North, South Korea Restore Cross-Border Hotline After Months of Suspension

North and South Korea have restored their direct communication lines on Oct. 4, two months after North Korea cut the cross-border hotline to protest against South Korea’s joint military exercise with the United States.

South Korea’s Unification Ministry confirmed the restoration of the hotline, saying that it “laid the ground for bringing the relations between the two Koreas back on track”..

“The government hopes to begin and advance substantive discussions on improving inter-Korean relations and making peace take root on the Korean Peninsula, along with implementing agreements between the two Koreas,” the Unification Ministry further said.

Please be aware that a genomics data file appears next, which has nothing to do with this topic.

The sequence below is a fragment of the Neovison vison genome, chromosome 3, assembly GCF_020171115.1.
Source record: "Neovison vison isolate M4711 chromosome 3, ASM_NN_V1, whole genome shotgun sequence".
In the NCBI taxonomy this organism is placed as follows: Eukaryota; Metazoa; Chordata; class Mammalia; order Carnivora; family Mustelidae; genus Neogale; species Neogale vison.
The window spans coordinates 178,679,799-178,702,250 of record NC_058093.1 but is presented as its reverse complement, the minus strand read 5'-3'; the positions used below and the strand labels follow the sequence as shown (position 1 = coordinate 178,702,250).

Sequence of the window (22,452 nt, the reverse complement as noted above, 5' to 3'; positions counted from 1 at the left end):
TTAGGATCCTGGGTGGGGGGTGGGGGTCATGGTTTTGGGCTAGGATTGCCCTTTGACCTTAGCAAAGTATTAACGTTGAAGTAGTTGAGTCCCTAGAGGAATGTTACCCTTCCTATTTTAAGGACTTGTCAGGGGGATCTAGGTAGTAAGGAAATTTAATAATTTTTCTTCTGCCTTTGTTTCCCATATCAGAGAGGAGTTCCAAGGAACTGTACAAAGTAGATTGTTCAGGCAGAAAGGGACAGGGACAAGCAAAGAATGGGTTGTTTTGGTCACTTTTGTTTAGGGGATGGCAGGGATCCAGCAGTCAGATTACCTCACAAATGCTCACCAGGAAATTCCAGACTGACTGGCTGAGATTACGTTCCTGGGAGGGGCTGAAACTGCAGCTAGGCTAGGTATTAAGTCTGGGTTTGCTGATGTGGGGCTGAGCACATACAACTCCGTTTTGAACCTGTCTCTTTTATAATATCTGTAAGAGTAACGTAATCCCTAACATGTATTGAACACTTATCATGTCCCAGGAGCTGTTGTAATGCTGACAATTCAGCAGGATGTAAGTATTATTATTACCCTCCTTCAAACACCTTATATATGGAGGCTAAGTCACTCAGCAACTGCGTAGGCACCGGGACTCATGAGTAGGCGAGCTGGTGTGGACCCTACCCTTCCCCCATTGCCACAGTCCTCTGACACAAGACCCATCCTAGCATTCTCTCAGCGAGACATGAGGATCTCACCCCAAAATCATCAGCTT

Earlier, North Korea’s state media Korean Central News Agency (KCNA) reported that North Korea decided to restore the communication lines from 9 a.m. local time on Oct. 4.

“The South Korean authorities should make positive efforts to put the north-south ties on a right track and settle the important tasks which must be prioritized to open up the bright prospect in the future,” KCNA also said, without specifying what the “tasks” are.

North Korea had refused to respond to South Korea’s calls since August to protest against South Korea’s combined military drills with the U.S.

The move comes days after North Korean Leader Kim Jong Un said that he was willing to restore the hotline with South Korea.

The move also comes after North Korea’s recent missile tests. In less than a month, it has test-fired four missiles.

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